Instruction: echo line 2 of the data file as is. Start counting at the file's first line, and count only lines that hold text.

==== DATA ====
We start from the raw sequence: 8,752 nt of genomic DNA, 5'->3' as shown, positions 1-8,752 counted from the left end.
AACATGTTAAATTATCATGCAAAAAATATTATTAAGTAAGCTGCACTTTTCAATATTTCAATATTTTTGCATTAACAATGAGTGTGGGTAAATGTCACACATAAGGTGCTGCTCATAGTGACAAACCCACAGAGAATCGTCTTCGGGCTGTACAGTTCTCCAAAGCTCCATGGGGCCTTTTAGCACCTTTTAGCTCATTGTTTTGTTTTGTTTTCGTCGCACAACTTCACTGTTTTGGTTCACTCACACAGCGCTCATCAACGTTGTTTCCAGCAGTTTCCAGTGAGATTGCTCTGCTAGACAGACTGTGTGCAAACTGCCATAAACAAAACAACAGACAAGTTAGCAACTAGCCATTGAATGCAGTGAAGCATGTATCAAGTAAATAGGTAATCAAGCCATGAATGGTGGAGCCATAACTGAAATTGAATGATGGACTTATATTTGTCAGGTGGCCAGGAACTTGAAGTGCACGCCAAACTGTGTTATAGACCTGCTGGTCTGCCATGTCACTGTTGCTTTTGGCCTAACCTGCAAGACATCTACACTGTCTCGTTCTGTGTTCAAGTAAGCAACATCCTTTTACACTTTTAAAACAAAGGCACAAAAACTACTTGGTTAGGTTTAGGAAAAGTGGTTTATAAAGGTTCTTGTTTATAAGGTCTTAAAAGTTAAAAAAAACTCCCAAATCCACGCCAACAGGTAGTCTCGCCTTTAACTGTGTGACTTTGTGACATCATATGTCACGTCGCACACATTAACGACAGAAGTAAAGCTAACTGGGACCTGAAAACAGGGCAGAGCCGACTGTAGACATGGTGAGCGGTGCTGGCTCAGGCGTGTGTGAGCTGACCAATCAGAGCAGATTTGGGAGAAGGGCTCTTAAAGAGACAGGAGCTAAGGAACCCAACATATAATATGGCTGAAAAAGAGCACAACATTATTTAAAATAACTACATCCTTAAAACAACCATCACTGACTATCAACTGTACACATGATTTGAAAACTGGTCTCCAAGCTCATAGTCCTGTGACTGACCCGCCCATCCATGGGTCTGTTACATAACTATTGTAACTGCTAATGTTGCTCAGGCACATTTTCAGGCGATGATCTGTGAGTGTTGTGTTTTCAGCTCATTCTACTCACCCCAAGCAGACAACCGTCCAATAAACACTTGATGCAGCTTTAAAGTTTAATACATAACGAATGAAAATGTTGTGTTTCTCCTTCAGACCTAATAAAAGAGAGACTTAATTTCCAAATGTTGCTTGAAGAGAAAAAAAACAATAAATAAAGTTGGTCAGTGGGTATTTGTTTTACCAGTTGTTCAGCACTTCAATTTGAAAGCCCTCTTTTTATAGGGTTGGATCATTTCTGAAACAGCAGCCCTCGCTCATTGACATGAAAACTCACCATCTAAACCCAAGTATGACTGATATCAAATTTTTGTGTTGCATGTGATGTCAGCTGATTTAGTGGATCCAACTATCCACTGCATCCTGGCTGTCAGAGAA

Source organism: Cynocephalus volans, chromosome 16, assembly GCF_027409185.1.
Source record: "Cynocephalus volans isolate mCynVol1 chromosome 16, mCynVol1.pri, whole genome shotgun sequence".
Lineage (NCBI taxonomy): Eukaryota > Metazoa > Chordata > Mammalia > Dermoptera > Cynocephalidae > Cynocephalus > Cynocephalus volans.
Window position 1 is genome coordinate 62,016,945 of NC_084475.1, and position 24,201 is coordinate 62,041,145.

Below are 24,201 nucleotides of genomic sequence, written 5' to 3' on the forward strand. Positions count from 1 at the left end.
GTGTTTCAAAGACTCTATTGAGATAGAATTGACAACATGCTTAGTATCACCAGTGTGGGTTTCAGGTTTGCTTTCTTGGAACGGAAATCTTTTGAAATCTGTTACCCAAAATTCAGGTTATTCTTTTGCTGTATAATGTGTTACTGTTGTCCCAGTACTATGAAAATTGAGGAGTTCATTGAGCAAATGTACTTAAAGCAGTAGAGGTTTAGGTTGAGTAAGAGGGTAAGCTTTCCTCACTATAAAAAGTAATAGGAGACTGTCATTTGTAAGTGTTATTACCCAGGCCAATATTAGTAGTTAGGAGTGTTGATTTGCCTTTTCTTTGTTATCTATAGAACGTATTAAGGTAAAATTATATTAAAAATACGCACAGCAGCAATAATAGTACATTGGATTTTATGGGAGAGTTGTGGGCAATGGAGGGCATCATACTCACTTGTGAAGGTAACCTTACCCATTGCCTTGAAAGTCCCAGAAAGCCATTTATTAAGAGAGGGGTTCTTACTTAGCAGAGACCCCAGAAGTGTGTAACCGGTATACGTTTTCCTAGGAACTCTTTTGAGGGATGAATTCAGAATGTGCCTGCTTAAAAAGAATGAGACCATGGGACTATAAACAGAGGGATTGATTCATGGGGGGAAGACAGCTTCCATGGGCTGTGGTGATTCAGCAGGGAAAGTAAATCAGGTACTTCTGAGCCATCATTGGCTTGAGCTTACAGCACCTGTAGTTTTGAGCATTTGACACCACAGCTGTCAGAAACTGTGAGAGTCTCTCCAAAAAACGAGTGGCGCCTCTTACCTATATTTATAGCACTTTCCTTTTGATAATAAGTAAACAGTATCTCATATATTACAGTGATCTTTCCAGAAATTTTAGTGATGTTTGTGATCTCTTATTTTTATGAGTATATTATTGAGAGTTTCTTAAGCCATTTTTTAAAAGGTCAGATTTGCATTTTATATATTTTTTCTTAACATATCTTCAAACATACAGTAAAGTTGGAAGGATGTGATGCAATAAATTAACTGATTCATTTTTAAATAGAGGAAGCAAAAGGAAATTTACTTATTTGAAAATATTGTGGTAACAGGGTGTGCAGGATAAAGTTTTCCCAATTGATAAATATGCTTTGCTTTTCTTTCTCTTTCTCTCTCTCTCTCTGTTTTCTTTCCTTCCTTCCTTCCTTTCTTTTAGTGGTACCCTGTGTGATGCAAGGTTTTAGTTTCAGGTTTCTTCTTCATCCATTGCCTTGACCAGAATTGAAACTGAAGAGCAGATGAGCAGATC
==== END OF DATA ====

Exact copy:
AACATGTTAAATTATCATGCAAAAAATATTATTAAGTAAGCTGCACTTTTCAATATTTCAATATTTTTGCATTAACAATGAGTGTGGGTAAATGTCACACATAAGGTGCTGCTCATAGTGACAAACCCACAGAGAATCGTCTTCGGGCTGTACAGTTCTCCAAAGCTCCATGGGGCCTTTTAGCACCTTTTAGCTCATTGTTTTGTTTTGTTTTCGTCGCACAACTTCACTGTTTTGGTTCACTCACACAGCGCTCATCAACGTTGTTTCCAGCAGTTTCCAGTGAGATTGCTCTGCTAGACAGACTGTGTGCAAACTGCCATAAACAAAACAACAGACAAGTTAGCAACTAGCCATTGAATGCAGTGAAGCATGTATCAAGTAAATAGGTAATCAAGCCATGAATGGTGGAGCCATAACTGAAATTGAATGATGGACTTATATTTGTCAGGTGGCCAGGAACTTGAAGTGCACGCCAAACTGTGTTATAGACCTGCTGGTCTGCCATGTCACTGTTGCTTTTGGCCTAACCTGCAAGACATCTACACTGTCTCGTTCTGTGTTCAAGTAAGCAACATCCTTTTACACTTTTAAAACAAAGGCACAAAAACTACTTGGTTAGGTTTAGGAAAAGTGGTTTATAAAGGTTCTTGTTTATAAGGTCTTAAAAGTTAAAAAAAACTCCCAAATCCACGCCAACAGGTAGTCTCGCCTTTAACTGTGTGACTTTGTGACATCATATGTCACGTCGCACACATTAACGACAGAAGTAAAGCTAACTGGGACCTGAAAACAGGGCAGAGCCGACTGTAGACATGGTGAGCGGTGCTGGCTCAGGCGTGTGTGAGCTGACCAATCAGAGCAGATTTGGGAGAAGGGCTCTTAAAGAGACAGGAGCTAAGGAACCCAACATATAATATGGCTGAAAAAGAGCACAACATTATTTAAAATAACTACATCCTTAAAACAACCATCACTGACTATCAACTGTACACATGATTTGAAAACTGGTCTCCAAGCTCATAGTCCTGTGACTGACCCGCCCATCCATGGGTCTGTTACATAACTATTGTAACTGCTAATGTTGCTCAGGCACATTTTCAGGCGATGATCTGTGAGTGTTGTGTTTTCAGCTCATTCTACTCACCCCAAGCAGACAACCGTCCAATAAACACTTGATGCAGCTTTAAAGTTTAATACATAACGAATGAAAATGTTGTGTTTCTCCTTCAGACCTAATAAAAGAGAGACTTAATTTCCAAATGTTGCTTGAAGAGAAAAAAAACAATAAATAAAGTTGGTCAGTGGGTATTTGTTTTACCAGTTGTTCAGCACTTCAATTTGAAAGCCCTCTTTTTATAGGGTTGGATCATTTCTGAAACAGCAGCCCTCGCTCATTGACATGAAAACTCACCATCTAAACCCAAGTATGACTGATATCAAATTTTTGTGTTGCATGTGATGTCAGCTGATTTAGTGGATCCAACTATCCACTGCATCCTGGCTGTCAGAGAA